Two MTV Mixers

various artists
MTV's Amp

various artists
MTV's Grind: Volume One
Tommy Boy

IT IS A fundamental assumption held by aesthetic elitists and, well, Marxists, that records such as these are calculated rip-offs, hornswoggles born to do little more than sell synthetic opiate amalgams of opiate pop forms to dullards and latecomers in godawful places like the one you're sitting in right now as you flip past this dull review en route to the titty-bar ads. Well, capitalism will out: These records are wonderful.

Amp, an album compiling would-be hits by every potential platinum-selling dance band on the planet, is the genre-defining compilation punk rock and hip hop never had (but sorely needed). The Grind, being what it is--a package of hits from a TV show rooted in a limp display of ham-footed beach boys and barely masked beaver shots--lacks Amp's cultural immediacy. But its song selection is undeniably right. No record this year will offer a one-two punch as potent as White Town's gender-politics fuck, "Your Lover," bumping into the Spice Girls' pure pop fidelity-politics fuck "Wannabe." Except for the one-two of Amp, which sets the most exciting dance-floor style of the last two years, drum'n'bass (via Photek's "Ni Ten Ichi Ryu"), against the most unorthodox dance-floor hit of the decade, Aphex Twin's "Girl/Boy Song."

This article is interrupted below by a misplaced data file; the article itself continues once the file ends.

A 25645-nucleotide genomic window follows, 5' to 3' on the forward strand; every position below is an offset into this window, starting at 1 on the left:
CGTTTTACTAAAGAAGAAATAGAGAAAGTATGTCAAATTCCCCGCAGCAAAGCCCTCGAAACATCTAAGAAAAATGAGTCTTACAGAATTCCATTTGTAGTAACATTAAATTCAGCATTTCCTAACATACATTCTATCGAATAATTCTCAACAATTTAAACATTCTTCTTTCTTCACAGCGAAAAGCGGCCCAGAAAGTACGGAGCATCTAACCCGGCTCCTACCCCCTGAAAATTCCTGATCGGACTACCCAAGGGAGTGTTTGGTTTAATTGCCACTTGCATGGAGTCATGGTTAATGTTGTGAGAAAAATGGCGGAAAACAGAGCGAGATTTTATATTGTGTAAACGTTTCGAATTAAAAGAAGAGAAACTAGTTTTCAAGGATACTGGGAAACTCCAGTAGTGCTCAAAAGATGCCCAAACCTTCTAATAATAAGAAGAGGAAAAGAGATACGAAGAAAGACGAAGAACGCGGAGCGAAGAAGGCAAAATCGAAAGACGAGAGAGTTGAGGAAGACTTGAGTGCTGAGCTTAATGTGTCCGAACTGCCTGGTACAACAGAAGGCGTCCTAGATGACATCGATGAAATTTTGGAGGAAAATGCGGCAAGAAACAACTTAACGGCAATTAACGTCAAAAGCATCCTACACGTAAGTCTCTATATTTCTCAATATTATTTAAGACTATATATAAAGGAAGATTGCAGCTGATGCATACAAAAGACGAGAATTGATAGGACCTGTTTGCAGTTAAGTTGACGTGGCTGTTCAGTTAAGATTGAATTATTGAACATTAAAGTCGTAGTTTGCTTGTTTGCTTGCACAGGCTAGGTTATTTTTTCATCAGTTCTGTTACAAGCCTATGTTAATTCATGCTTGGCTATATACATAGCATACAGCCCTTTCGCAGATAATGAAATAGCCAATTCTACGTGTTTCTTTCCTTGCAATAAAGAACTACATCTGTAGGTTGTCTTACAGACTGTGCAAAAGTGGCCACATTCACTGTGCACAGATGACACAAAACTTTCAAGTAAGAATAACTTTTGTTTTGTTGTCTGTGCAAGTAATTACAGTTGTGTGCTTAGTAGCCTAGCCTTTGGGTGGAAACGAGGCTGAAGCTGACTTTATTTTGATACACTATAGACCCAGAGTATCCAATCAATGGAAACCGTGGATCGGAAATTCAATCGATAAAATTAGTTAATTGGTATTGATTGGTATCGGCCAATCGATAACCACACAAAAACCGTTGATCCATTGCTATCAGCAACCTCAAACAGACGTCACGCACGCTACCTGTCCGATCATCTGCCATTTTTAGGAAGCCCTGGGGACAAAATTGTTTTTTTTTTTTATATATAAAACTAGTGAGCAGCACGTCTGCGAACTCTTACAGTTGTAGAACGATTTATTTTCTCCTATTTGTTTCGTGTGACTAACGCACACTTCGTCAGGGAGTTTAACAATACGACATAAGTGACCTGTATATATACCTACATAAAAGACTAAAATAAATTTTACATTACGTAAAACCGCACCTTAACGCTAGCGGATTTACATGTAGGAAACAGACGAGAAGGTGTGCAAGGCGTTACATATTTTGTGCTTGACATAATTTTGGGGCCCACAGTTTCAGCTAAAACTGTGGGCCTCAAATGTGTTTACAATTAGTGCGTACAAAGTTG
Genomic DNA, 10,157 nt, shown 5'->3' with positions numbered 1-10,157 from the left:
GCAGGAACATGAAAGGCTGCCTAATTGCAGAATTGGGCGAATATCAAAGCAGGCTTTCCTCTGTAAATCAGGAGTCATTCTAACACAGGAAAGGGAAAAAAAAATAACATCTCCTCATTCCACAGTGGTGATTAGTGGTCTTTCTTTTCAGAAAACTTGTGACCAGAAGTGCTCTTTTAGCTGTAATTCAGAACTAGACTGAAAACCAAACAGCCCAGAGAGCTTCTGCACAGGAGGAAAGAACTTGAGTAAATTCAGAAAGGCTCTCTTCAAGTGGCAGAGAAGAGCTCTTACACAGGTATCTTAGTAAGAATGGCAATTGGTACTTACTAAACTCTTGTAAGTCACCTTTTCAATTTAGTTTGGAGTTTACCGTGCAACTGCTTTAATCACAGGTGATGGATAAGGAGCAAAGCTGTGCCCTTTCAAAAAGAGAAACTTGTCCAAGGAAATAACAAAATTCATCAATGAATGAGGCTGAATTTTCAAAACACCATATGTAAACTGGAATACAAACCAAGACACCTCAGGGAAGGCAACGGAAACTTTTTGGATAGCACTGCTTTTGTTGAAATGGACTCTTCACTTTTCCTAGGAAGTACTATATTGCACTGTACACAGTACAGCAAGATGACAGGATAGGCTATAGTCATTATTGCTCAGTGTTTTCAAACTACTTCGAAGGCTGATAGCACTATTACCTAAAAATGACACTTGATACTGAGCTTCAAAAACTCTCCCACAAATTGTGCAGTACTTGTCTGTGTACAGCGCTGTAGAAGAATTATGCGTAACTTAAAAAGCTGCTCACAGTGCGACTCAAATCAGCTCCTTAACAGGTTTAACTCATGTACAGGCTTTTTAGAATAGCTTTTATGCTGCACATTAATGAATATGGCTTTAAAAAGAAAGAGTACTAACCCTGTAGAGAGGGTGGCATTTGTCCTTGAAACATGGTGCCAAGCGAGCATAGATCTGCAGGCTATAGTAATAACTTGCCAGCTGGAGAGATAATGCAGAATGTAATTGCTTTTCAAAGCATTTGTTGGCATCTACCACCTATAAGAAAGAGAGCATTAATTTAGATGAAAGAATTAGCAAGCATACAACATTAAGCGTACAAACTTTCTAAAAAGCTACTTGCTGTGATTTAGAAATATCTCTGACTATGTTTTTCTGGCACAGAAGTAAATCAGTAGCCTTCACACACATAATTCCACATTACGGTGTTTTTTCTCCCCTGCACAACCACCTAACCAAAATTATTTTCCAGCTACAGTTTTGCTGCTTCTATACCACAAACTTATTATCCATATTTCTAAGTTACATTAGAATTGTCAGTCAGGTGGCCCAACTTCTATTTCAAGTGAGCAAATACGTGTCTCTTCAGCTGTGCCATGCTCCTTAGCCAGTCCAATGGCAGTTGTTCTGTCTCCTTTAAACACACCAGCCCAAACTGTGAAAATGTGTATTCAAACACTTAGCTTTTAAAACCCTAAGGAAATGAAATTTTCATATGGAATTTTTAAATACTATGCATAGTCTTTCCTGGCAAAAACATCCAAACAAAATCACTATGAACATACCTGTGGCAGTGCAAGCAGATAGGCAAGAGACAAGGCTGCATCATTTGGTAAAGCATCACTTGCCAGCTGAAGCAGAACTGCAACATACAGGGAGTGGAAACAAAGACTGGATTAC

Yet, while Amp has its clunkers--the marketing wiz that decided to include Tranquility Bass and Atari Teenage Riot should have his M.B.A. revoked--Grind is an embarrassingly fun party record. Middle of the road alt-rockers Garbage, revitalized relics Depeche Mode, Funky Green Dogs, and jazz-vibe funkists Nuyorican Soul all seem strangely united under the tent of MTV's catholic sense of capitalism. Adorno has left the building.

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